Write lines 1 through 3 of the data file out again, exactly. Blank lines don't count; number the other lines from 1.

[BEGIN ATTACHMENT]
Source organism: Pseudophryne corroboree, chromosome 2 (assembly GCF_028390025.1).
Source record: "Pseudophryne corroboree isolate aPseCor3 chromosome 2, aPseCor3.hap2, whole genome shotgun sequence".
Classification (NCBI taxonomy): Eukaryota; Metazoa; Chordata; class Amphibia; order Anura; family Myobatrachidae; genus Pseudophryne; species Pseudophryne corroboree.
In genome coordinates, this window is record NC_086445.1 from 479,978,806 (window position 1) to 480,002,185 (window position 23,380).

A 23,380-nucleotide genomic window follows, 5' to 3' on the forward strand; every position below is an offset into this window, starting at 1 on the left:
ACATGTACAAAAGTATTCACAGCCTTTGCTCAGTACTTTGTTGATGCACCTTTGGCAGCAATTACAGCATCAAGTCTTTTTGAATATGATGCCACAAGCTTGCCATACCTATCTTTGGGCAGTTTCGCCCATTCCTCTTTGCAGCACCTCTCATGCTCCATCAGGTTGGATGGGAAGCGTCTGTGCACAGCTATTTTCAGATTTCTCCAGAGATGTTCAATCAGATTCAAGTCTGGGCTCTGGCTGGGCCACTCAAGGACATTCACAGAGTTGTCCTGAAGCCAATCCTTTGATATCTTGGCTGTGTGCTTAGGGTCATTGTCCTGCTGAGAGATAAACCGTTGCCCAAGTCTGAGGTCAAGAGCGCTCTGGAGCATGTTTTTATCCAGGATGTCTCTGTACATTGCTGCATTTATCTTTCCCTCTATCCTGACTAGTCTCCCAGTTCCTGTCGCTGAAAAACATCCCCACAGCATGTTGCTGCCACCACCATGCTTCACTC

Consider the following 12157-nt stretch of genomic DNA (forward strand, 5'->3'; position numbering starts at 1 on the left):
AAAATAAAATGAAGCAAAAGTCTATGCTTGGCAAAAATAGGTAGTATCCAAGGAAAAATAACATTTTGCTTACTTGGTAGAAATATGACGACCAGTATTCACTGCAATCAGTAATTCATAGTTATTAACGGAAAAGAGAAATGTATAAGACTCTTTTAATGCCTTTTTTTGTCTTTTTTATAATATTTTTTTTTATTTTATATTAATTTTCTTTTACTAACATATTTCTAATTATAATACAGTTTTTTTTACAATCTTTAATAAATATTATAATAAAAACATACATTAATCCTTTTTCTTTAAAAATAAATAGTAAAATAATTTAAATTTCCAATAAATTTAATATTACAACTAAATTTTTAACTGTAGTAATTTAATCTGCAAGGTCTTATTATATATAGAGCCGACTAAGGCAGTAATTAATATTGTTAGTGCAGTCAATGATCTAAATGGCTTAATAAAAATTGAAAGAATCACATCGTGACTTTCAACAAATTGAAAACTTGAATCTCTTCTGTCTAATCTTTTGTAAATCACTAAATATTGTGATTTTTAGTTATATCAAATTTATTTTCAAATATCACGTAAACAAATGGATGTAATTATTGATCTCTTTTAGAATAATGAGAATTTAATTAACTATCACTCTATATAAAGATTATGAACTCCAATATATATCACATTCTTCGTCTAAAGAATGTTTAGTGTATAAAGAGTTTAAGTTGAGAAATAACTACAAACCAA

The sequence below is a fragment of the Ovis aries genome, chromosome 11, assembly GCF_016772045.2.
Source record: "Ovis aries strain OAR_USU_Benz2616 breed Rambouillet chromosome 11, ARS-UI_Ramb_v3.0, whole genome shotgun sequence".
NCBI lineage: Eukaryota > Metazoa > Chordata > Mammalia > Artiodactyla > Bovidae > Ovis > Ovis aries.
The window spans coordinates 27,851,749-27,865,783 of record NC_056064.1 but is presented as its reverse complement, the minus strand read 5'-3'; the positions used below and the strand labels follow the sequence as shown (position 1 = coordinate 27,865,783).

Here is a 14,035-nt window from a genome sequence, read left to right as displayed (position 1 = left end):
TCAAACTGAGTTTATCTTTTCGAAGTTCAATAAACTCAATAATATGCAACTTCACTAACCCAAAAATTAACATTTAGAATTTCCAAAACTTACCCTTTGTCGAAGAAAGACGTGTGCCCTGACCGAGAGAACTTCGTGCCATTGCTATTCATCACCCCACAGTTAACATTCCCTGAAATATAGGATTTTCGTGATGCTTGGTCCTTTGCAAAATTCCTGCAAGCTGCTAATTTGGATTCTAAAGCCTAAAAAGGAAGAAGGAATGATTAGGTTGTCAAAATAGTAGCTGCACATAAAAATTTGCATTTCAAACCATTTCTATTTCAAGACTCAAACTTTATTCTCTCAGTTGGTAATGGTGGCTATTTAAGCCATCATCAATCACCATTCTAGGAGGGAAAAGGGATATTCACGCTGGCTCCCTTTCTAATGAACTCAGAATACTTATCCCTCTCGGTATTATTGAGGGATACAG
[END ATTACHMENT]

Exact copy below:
Source organism: Pseudophryne corroboree, chromosome 2 (assembly GCF_028390025.1).
Source record: "Pseudophryne corroboree isolate aPseCor3 chromosome 2, aPseCor3.hap2, whole genome shotgun sequence".
Classification (NCBI taxonomy): Eukaryota; Metazoa; Chordata; class Amphibia; order Anura; family Myobatrachidae; genus Pseudophryne; species Pseudophryne corroboree.